The food use of corn transcends thousands of years. There are many who highlight the intense flavor and the specific properties of this food in its many recipes.
In different cultures, numerous recipes and delicious dishes made from corn have passed from generation to generation, such as: toasted, sweet corn, corn flour, canguil, mote, chuchuca, mazamorras, tortillas, candy etc. In Cuba by tradition we also consume this delicious food.
It has also constituted in many religions a sacred element where it represents prosperity and abundance.
Its healing properties
In addition to the nutritional properties of this food, corn itself has excellent medicinal effects that help our body to rid itself of toxins. When we roast it, its properties are maintained, including:
- as a vigorous diuretic
- for the treatment of kidney problems
- treat poisonings
- relieve colic
Spirituality and Santeria: Roasted Corn
In the Rule of Osha (Santeria) this food also plays a fundamental role, it symbolizes a ritual element used in many ceremonies, offerings and works.
Although corn is the plant that belongs to all Orishas of the Yoruba pantheonThe fact is that it is offered in addimús (offerings) and rituals in different ways, it is a sacred element widely used when asking for help in matters of prosperity and development, especially.
Also, with toasted corn, water, sour orange and molassesaña Shekete or soft drink is prepared that is traditionally offered with popcorn or ekó (tamale) in the saint festivities.
Roasted corn at initiation ceremonies
Roasted corn (awado) is an element of cleansing and purification for the devotees of the Rule of the Ocha.
Therefore, it occupies an important place in the Initiation or Seat ceremony, that moment in which the initiate, Yawó or Iyawó begins his life as a member of his new saint family.
The ebbó (cleaning) at the beginning of this ritual includes toasted corn and ekó, as well as the initial prayer of the head, in order to cleanse the believer so that he can receive his Guardian Angel.
Roasted corn for Eleguá:
Roasted corn also occupies an important place in the realization of the foundations of the deities, especially, as we explained, to the Warriors Elegguá, Oggún, and Ochosi, who are treated to roasted beans.
On the last day of the 7 days of the initiation ritual, the believer must pay tribute, among others, to the one who opens the roads, Elegguá, in a Plaza.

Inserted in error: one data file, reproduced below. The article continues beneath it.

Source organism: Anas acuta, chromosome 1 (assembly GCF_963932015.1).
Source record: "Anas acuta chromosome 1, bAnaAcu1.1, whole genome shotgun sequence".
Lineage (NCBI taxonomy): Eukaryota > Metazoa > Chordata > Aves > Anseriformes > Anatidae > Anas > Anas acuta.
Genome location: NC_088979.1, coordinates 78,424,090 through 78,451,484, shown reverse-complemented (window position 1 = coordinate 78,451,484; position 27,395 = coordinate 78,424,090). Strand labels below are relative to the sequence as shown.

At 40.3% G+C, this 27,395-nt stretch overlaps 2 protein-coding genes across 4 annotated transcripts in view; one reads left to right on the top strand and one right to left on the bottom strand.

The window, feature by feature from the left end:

For this, on the seventh day, the Iyawó will be cleaned at the foot of the Orisha with 3 or 4 packets prepared with Ekú (smoked jutía), Eyá (smoked fish), Epó (corojo butter), Awado, Otí (brandy) and Oñi (honey) , with the aim that the Orisha help you achieve spiritual growth, personal fulfillment and guide you on the path of religion.
The Iyawó goes to the square with his Iyobona to walk around the outside and in each corner must throw a package that is to feed Eshu who lives in the market and render moforibale to Oyá, owner of the market.
Roasted corn is also an important element in the Ituto or Appeasement ceremony. This is a funeral rite that is performed on the believer who has passed away.
In order to "refresh" it, a jícara is prepared that accompaniesañará to the deceased, inside which several ingredients are placed, including toasted corn.
How is corn roasted for use in works and rituals?
To prepare roasted corn to have at home and use it in a ritual, we just have to follow the following recipe:
Corn can be roasted without añatell you no additional ingredients, just keep in mind that it must be the corn that is “not” used to make “rositas de corn” or canguil as it is called in other countries.
In a saucepan, large enough, we place the grains and we will stir them, preferably with a wooden spatula, until we see that the grain has toasted and has taken on a medium golden color or a dark brown color.
When cool you can keep it at home for when you need to use it in offerings, rituals, and attentions to the Orishas.